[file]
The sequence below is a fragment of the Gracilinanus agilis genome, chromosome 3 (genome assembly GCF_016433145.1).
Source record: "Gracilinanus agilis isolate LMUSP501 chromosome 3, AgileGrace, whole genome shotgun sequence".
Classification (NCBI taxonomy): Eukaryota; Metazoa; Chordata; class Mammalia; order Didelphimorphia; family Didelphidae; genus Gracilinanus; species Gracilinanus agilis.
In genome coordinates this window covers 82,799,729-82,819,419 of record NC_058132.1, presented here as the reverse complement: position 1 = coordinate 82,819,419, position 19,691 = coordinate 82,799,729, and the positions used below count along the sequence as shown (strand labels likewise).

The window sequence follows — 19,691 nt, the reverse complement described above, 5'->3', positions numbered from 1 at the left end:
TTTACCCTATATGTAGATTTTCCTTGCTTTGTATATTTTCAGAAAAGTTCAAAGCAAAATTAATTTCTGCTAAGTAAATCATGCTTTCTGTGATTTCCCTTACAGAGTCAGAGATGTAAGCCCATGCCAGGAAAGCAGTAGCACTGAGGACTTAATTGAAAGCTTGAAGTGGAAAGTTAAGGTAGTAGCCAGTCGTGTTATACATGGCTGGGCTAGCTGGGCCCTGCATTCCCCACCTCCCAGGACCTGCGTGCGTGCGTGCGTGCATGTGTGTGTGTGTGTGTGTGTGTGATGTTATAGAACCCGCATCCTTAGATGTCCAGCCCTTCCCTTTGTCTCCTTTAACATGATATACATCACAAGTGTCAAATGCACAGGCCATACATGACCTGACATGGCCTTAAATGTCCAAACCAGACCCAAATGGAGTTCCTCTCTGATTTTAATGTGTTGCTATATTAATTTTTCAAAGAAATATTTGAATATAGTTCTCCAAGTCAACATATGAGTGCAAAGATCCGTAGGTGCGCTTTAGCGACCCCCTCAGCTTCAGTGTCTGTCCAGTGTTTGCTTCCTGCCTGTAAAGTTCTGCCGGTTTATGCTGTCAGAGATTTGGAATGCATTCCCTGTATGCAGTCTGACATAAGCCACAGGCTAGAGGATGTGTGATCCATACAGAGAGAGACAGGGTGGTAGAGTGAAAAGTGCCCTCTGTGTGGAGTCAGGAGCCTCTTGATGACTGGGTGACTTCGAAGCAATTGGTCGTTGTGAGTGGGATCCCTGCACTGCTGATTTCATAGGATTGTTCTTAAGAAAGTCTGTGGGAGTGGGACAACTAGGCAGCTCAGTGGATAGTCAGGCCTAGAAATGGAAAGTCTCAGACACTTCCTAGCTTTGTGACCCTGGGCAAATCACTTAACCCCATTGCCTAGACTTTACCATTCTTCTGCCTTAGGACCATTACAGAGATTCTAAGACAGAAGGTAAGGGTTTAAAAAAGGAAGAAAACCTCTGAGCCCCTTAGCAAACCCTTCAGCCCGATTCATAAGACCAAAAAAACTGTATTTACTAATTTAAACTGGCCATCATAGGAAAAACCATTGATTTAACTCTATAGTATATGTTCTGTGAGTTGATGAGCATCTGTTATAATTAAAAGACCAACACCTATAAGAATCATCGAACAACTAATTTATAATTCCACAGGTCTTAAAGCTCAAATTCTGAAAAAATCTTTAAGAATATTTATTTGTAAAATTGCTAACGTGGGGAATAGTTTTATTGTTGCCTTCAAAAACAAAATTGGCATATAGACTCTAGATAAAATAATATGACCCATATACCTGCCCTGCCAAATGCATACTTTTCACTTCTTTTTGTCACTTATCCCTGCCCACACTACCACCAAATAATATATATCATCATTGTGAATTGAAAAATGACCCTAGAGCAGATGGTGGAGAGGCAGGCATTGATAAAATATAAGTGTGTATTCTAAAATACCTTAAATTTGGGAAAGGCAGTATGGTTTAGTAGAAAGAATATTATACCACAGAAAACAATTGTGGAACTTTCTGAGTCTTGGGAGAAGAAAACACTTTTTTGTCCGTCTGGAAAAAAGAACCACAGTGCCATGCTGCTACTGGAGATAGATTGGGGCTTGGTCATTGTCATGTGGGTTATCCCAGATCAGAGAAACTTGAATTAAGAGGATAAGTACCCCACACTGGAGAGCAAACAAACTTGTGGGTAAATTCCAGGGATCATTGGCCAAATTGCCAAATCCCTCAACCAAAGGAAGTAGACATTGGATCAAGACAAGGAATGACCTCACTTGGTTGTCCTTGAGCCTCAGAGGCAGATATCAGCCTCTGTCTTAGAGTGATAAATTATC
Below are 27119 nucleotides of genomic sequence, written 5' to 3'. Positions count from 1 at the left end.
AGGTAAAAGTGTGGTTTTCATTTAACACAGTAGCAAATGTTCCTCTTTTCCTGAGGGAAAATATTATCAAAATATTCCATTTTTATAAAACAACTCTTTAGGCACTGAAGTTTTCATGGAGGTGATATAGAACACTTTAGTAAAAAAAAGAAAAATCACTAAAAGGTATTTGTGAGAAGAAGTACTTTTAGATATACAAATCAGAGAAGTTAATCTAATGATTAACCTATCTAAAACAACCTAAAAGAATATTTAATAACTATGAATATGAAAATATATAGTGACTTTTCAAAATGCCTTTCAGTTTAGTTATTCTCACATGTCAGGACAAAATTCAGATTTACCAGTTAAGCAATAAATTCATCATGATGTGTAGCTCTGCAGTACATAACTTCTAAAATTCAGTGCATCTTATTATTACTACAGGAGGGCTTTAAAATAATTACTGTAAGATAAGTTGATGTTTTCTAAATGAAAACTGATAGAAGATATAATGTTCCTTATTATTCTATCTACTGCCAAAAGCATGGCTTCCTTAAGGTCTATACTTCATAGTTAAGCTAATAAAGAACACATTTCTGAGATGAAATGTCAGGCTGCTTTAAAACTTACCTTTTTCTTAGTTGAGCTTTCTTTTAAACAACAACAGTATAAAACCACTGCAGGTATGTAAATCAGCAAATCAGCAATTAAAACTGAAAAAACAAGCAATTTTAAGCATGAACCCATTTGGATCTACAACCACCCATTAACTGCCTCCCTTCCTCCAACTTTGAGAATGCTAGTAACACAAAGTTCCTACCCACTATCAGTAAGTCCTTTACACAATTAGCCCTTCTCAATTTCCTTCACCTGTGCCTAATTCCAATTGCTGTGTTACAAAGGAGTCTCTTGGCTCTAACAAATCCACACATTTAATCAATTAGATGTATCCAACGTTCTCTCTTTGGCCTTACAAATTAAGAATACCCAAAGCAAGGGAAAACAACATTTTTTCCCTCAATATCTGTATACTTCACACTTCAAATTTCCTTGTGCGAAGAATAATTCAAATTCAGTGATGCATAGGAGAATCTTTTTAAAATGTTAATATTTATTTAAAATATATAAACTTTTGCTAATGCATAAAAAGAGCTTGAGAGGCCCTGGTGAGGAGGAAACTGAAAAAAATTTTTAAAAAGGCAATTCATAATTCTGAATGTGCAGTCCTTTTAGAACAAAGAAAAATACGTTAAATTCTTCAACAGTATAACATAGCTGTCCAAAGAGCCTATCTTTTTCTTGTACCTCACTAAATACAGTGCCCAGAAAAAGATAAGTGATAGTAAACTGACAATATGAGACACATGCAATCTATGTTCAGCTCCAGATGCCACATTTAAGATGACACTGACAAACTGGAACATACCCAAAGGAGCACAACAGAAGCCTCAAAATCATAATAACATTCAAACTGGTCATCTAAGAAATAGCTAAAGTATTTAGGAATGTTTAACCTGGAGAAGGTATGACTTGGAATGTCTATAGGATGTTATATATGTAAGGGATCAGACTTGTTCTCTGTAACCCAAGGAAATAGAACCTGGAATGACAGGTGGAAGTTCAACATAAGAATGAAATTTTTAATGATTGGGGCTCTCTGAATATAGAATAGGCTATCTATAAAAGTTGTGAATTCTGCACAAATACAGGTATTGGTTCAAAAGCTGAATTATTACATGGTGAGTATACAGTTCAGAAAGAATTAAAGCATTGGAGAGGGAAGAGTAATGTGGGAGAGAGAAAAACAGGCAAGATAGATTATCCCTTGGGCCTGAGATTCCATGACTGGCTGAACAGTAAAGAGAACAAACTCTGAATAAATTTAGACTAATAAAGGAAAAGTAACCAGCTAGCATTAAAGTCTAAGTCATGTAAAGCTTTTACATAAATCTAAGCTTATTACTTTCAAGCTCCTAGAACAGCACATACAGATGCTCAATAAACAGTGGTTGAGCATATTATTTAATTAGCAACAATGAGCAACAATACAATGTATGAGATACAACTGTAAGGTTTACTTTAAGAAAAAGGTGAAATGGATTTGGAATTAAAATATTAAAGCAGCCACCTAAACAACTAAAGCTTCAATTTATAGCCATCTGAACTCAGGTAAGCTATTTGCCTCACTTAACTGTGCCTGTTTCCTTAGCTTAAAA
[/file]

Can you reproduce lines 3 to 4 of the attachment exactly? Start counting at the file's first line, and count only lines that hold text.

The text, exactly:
Classification (NCBI taxonomy): Eukaryota; Metazoa; Chordata; class Mammalia; order Didelphimorphia; family Didelphidae; genus Gracilinanus; species Gracilinanus agilis.
In genome coordinates this window covers 82,799,729-82,819,419 of record NC_058132.1, presented here as the reverse complement: position 1 = coordinate 82,819,419, position 19,691 = coordinate 82,799,729, and the positions used below count along the sequence as shown (strand labels likewise).